“Few Hong Kong films have succeeded in embodying or reflecting the regional sensibility to the degree accomplished by the Wong Fei Hung series.”
Martial arts films made before the New Wave of the late 1960s are often called staid, but that’s certainly not true of 1949’s The Story of Wong Fei Hung, Part One: Wong Fei Hung’s Whip that Smacks the Candle, the first film in the series.
The action is fresh and exciting, and there are some impressive stunts. Some free jumps and falls from a balcony, for instance, remind the viewer of those in Jackie Chan’s Project A years later.
The story is gripping. Wong and the members of his Po Chi Lam martial arts school rescue a woman who has been kidnapped by her husband’s boss – and strung up in a room full of snakes – while a second storyline features his student Leung Foon (Tso Tat Wah) trying to avenge an insult by a rival sifu.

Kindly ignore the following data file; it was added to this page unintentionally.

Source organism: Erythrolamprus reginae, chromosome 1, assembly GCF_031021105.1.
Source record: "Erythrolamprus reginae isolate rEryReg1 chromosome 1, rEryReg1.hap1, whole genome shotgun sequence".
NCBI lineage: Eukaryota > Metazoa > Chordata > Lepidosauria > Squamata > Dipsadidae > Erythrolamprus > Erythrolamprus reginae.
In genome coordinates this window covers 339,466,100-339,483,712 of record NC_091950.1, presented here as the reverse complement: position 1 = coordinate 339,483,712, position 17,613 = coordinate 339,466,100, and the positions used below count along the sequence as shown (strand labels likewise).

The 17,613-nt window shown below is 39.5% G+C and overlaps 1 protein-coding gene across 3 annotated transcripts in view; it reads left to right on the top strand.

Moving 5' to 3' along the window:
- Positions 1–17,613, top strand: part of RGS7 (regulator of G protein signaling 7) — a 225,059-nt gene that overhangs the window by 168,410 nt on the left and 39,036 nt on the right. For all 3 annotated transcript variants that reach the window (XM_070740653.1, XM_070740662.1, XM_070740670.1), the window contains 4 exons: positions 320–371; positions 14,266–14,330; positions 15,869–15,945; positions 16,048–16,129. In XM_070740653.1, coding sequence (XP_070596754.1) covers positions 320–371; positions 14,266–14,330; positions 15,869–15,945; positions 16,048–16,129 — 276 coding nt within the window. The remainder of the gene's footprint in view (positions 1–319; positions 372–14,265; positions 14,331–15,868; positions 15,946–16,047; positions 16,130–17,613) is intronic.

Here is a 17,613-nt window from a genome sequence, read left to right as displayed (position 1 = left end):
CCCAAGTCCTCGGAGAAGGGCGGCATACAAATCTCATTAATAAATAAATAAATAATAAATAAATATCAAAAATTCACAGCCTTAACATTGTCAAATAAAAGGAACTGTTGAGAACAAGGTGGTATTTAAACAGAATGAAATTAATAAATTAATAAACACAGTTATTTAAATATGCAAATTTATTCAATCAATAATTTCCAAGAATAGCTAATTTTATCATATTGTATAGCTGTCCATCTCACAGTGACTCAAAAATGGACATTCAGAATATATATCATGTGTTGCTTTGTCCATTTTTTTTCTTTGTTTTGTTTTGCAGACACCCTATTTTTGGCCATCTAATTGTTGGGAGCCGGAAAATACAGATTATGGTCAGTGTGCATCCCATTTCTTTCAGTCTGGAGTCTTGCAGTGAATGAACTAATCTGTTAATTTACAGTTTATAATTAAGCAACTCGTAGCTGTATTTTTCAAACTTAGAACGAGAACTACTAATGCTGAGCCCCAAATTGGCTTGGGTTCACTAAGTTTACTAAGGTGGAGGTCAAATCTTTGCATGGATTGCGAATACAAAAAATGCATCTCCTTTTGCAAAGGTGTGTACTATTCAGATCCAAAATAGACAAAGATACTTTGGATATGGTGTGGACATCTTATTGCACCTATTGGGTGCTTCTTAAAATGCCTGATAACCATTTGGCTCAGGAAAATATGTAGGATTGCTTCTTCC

The film ends on a cliffhanger, and the story continues in the second film of the series, which has survived only partially intact.
The philosophical framework for the entire series is set out in part one. In the first scene, Kwan as Wong establishes his reputation as a peacemaker rather than an aggressor by breaking up a fight at a lion dance.
Back at his martial arts school, he instructs his pupils that the main purpose of martial arts is for personal, mental, and physical development – so that the exponents can “help the country” – and they should not use their skills to fight until reasonable discussion has failed.
He also gives a lesson on his martial lineage, which sticks to the known facts about Wong’s life.
Wong also shows his purity of mind by resisting the sexual advances of an adoring young woman. In spite of these peaceable concerns, the concept of face is paramount, and after much provocation, Wong decides he must fight to uphold the honour of himself and his school.
Along with the lion dance that begins the film, there is a performance of a dragon boat song by Zhang Fei Fei, a famous Cantonese opera comedian.